Let’s Forget The Consumer

In a world where loyalty has reached such fickle heights, it is really important that the words we choose reflect our relationship with those who buy (or might buy) our products.

Let’s Forget The Consumer

I’d like to bet that you have read, spoken, and written one word more than any other in your marketing career. That word is consumer–and that is the last time you will read it for the next few minutes.

We spend our working lives predicting and reacting to the thoughts, feelings, and behavior of this group of people who play such a large part in a brand’s fortunes. But I’d like to propose to you that we are doing them (and us) a huge disservice by labeling them in the way we do.

For me, that word we generally use lacks empathy. It’s too rigidly transactional for the longer-term relationships that we are hoping to encourage, and it turns people into a faceless mass. I’m in favor of using the word customer–a much more personal form of address that also nods to the more holistic association we want them to have toward the brand.

But is this just semantics? I think not. In a world where loyalty has reached such fickle heights, it is really important that the words we choose reflect our relationship with those who buy (or might buy) our products.

There is something about the word customer that appropriately represents the alteration in the power dynamics between brand and its audience. This is a respectful word that reflects the fact that the customer, living in a digital world, can now influence brands in a fundamental way.

My belief is that something as apparently simple as a name change helps to galvanize marketers into embracing these new dynamics. Thinking about our customers rather than … well, that other word, naturally leads into super-charging our efforts to understand them. When I say understand, I don’t just mean in the traditional market research-aided way. I mean really getting under their skin—knowing them better than they know themselves.

The great ad man David Ogilvy once said, “The customer is not a moron—she’s your wife.” That’s as relevant today as when he said it in the 1950s. It’s about seeing your customers as living, breathing humans, rather than targets.

It sounds basic but it’s worth repeating: The most successful companies are customer-focused, rather than product-focused.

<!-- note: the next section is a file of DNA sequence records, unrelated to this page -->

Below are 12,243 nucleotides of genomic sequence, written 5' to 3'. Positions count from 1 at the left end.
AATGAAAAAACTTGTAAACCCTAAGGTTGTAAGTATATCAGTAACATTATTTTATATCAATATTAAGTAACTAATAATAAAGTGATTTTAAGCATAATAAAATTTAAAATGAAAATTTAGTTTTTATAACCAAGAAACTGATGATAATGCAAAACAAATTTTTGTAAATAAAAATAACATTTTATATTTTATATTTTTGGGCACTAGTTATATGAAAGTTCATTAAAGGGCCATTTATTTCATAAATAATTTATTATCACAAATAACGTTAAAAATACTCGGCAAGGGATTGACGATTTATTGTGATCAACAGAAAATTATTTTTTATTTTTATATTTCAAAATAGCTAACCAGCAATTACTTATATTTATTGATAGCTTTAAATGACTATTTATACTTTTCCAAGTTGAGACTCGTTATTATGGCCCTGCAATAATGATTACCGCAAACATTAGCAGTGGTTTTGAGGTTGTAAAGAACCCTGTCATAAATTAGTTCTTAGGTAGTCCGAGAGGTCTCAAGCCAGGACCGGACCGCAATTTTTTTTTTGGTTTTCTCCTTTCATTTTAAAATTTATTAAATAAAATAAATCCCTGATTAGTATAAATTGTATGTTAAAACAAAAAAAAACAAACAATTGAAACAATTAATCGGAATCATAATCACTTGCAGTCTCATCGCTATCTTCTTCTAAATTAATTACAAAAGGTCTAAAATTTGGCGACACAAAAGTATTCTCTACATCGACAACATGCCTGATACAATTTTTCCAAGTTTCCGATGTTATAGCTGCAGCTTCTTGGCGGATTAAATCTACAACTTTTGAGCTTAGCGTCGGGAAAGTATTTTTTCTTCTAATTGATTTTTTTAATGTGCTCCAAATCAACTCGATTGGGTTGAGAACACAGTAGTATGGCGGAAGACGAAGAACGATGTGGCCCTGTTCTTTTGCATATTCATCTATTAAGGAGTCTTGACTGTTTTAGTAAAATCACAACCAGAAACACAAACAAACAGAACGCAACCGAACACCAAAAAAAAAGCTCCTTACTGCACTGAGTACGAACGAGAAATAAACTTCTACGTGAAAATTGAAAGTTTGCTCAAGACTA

The new relationship with the customer also requires that companies embrace transparency. This is not an easy shift for many organizations with a traditional structure that encourages hierarchy and secrecy. The trick is to start small, rather than thinking this must begin with a massive companywide transformation program. The transparency can start within the organization by encouraging greater collaboration between individual departments.

GE invited some of its business customers to an internal seminar in order to better understand their thinking. The company also gets customers involved in the innovation process. The desire to open up to the outside world even extends to its competitors. It adapted its Aircraft Engine unit to work not only with its own engines, but to service and repair all manufacturers’ engines.

Adopting a customer culture right across the business is something that must be led from the top. Employees further down the tree need to see their managers practicing what they preach. This is why Amazon puts its managers on call center training so they have a literal idea of what customers are thinking and saying. This awareness then seeps through to strategy.

The omnichannel retailer also publishes an email address for its CEO and empowers its customer service people to make decisions for the good of the customer they are dealing with (rather than having to refer it up to a manager, the more common approach).

Empowering staff at all levels to act in the best interest of the customer is excellent practice. If you show your people you respect them, this will filter into how they treat customers. This is also the context behind my desire that we use the word customer—because it encapsulates the respectful relationship we should be engendering with these, our most important business partners.